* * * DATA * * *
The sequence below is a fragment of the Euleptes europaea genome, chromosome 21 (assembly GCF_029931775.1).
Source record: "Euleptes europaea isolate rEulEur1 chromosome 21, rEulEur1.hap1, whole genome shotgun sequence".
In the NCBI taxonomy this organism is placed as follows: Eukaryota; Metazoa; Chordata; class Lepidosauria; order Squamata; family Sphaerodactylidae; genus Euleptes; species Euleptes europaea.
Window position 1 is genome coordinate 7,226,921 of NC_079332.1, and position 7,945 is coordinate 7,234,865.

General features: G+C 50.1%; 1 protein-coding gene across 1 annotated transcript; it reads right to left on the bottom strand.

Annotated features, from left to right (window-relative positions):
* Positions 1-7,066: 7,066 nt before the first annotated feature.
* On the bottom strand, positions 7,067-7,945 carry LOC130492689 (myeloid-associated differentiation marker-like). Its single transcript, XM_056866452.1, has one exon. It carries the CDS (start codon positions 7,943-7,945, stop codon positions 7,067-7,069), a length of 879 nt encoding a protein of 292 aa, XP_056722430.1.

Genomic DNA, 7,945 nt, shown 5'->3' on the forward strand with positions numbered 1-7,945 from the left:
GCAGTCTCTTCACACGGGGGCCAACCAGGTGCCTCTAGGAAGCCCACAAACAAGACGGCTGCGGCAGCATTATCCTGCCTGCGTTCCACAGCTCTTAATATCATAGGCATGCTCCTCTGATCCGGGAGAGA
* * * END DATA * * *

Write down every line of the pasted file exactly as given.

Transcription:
The sequence below is a fragment of the Euleptes europaea genome, chromosome 21 (assembly GCF_029931775.1).
Source record: "Euleptes europaea isolate rEulEur1 chromosome 21, rEulEur1.hap1, whole genome shotgun sequence".
In the NCBI taxonomy this organism is placed as follows: Eukaryota; Metazoa; Chordata; class Lepidosauria; order Squamata; family Sphaerodactylidae; genus Euleptes; species Euleptes europaea.
Window position 1 is genome coordinate 7,226,921 of NC_079332.1, and position 7,945 is coordinate 7,234,865.

General features: G+C 50.1%; 1 protein-coding gene across 1 annotated transcript; it reads right to left on the bottom strand.

Annotated features, from left to right (window-relative positions):
* Positions 1-7,066: 7,066 nt before the first annotated feature.
* On the bottom strand, positions 7,067-7,945 carry LOC130492689 (myeloid-associated differentiation marker-like). Its single transcript, XM_056866452.1, has one exon. It carries the CDS (start codon positions 7,943-7,945, stop codon positions 7,067-7,069), a length of 879 nt encoding a protein of 292 aa, XP_056722430.1.

Genomic DNA, 7,945 nt, shown 5'->3' on the forward strand with positions numbered 1-7,945 from the left:
GCAGTCTCTTCACACGGGGGCCAACCAGGTGCCTCTAGGAAGCCCACAAACAAGACGGCTGCGGCAGCATTATCCTGCCTGCGTTCCACAGCTCTTAATATCATAGGCATGCTCCTCTGATCCGGGAGAGA